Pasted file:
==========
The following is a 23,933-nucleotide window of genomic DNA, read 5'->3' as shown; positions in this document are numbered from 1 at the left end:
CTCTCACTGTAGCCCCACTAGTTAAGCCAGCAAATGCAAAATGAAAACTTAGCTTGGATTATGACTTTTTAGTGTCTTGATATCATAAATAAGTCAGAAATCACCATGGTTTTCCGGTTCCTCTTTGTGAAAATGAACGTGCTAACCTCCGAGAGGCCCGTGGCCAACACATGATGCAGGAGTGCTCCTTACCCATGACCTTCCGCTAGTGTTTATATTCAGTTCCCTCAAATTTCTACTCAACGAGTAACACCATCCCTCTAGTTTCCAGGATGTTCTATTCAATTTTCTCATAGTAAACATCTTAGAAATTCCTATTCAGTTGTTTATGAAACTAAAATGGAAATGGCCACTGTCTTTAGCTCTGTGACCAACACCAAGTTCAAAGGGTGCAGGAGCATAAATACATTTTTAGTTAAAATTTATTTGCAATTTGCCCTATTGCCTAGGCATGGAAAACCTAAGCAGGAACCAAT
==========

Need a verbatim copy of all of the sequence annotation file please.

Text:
The following is a 23,933-nucleotide window of genomic DNA, read 5'->3' as shown; positions in this document are numbered from 1 at the left end:
CTCTCACTGTAGCCCCACTAGTTAAGCCAGCAAATGCAAAATGAAAACTTAGCTTGGATTATGACTTTTTAGTGTCTTGATATCATAAATAAGTCAGAAATCACCATGGTTTTCCGGTTCCTCTTTGTGAAAATGAACGTGCTAACCTCCGAGAGGCCCGTGGCCAACACATGATGCAGGAGTGCTCCTTACCCATGACCTTCCGCTAGTGTTTATATTCAGTTCCCTCAAATTTCTACTCAACGAGTAACACCATCCCTCTAGTTTCCAGGATGTTCTATTCAATTTTCTCATAGTAAACATCTTAGAAATTCCTATTCAGTTGTTTATGAAACTAAAATGGAAATGGCCACTGTCTTTAGCTCTGTGACCAACACCAAGTTCAAAGGGTGCAGGAGCATAAATACATTTTTAGTTAAAATTTATTTGCAATTTGCCCTATTGCCTAGGCATGGAAAACCTAAGCAGGAACCAAT